2022 09-11 SB Channel
HUMPBACK WHALE MUG-O-RAMA
The edge of the subtropical storm that brought rain and rough seas to the Channel yesterday had moved offshore. In its wake, Captain Devin and the crew found mirror glass sea conditions and mostly sunny skies. Don’t let the raw numbers, 3 humpback whales and 1500 long-beaked common dolphins, fool you. Devin told me it was the best “mugging” day he’s ever seen.
The first mugging was recorded and observed for nearly an hour quite close to the NOAA East Channel Buoy. Here seabirds and small numbers of dolphins had congregated around large surface anchovy schools. A single adult whale came directly to its fans on the Condor Express. In this mugging episode, a repertoire including spy-hops, rotating spy-hops, upside down swims, upside down pectoral fin waves and slaps, trumpet vocalizations plus some time spent “relaxing” in our jet wash. We could have gone directly home and everyone, crew included, would have said we had the best possible day.
But, never satisfied, Captain Devin and the crew moved south of The Buoy and found a pair of humpbacks. It was our old pal “Scarlet” with a very large friend. Again, instantaneous mugging began, and another amazing hour went by in a flash. Consider our first encounter and multiply it by 2 (or more). Simply mind blowing.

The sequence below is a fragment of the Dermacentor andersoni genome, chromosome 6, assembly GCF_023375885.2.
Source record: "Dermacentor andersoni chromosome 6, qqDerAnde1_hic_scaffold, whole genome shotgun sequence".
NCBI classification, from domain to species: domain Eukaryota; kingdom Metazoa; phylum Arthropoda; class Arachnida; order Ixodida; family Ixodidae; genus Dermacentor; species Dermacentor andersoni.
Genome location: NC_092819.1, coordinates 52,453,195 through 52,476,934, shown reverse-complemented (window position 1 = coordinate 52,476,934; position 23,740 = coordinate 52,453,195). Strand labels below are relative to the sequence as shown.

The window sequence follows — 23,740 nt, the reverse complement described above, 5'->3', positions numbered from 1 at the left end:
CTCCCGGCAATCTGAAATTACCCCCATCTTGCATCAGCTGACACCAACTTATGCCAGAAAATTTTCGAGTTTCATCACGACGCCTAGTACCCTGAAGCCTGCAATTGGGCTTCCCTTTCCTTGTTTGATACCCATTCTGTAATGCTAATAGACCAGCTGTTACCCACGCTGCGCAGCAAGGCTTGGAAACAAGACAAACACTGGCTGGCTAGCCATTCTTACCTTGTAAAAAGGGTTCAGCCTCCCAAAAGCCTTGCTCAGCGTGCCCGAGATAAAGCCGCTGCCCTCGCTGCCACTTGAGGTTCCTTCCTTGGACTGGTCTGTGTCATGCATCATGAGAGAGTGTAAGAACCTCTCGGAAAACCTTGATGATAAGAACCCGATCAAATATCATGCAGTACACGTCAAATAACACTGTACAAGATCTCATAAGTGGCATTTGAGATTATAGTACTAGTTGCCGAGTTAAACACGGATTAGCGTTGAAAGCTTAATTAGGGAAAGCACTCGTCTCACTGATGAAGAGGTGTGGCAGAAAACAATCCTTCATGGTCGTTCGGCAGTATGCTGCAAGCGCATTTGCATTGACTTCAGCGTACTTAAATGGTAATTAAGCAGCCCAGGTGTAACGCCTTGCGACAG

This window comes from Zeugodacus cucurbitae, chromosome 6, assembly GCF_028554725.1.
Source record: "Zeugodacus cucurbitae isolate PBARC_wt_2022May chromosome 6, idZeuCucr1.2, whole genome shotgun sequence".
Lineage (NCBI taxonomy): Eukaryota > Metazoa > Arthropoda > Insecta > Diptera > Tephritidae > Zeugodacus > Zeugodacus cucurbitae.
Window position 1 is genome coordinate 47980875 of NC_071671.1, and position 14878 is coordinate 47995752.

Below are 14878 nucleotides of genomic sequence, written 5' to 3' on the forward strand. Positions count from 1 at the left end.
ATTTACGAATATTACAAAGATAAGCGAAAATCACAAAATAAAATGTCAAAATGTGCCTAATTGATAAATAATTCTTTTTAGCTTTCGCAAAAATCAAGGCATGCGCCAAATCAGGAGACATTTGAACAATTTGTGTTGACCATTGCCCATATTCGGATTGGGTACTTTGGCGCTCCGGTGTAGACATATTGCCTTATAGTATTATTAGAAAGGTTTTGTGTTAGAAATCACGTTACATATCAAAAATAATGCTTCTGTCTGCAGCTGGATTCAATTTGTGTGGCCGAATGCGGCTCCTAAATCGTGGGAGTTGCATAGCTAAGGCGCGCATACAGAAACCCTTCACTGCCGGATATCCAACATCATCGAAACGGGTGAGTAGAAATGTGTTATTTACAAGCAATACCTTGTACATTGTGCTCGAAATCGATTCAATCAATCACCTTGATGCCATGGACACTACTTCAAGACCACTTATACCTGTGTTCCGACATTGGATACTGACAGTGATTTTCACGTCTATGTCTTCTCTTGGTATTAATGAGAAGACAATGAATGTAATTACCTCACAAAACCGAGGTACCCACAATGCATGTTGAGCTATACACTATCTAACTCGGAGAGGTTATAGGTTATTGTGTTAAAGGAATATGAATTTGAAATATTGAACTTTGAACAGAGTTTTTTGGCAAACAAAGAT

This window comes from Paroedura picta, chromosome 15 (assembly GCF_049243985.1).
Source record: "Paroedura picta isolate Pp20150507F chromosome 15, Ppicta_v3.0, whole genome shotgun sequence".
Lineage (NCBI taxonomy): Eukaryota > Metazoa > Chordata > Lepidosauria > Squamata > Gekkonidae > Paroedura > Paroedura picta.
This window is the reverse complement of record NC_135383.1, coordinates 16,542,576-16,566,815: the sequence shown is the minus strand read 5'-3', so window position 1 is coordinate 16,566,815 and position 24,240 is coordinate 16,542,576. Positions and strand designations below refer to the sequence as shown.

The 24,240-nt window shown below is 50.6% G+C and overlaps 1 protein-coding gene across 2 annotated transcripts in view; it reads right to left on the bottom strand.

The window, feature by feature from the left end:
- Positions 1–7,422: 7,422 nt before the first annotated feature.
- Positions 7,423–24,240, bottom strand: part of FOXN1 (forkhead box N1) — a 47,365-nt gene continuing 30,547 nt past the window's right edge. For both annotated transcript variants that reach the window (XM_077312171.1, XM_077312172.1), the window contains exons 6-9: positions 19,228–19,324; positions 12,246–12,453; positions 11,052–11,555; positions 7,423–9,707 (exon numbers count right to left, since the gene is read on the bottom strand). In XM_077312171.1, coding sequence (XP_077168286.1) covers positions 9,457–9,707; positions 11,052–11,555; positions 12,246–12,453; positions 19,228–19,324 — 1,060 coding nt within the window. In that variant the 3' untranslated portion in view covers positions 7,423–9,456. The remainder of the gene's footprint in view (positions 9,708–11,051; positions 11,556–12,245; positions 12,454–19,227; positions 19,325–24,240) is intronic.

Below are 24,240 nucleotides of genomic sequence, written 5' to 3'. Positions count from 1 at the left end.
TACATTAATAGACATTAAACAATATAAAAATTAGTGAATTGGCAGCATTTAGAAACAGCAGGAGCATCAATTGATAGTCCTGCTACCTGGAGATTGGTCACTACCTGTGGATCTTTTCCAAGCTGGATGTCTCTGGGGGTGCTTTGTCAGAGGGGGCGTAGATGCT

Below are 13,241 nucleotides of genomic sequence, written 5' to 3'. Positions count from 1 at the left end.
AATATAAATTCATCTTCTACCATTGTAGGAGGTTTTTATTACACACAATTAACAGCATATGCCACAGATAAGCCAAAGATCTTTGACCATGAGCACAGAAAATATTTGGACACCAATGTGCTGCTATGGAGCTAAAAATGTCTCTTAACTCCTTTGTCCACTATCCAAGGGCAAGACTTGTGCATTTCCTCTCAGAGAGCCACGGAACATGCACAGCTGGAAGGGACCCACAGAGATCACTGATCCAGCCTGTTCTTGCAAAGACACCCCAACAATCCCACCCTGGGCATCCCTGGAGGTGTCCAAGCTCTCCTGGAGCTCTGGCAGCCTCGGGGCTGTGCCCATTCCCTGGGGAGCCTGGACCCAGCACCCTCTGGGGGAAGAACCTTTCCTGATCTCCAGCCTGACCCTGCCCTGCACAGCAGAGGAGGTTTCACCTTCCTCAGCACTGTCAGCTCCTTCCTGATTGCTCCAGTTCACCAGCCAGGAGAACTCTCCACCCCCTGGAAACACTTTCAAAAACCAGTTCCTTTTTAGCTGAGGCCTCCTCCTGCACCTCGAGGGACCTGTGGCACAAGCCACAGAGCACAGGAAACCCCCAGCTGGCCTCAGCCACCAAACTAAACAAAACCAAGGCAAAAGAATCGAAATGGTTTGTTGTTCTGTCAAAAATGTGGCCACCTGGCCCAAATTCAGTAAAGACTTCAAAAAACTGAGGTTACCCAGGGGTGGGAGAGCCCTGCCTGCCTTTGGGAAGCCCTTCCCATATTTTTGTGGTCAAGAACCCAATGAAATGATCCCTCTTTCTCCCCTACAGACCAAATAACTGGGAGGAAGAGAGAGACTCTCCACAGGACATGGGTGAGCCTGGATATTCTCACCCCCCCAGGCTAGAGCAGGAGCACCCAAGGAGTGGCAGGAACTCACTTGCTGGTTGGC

On the way home scattered dolphin groups and a mega pod were watched.
You never know what Mother Nature has in store.
Bob Perry Condor Express, and CondorExpressPhotos.com
P.S. Captain Dave reminded me that some of my readers do not know what a “mugging” is. A mugging often starts like a close-approach, but the whale(s) don’t move away. They stay next to the hull, often inches away, and seem to get “excited,” or at least they display many behaviors (as described in today’s report). I think it is an example of inter-species communication between excited whale(s) and cheering, selfie-snapping, whale fans.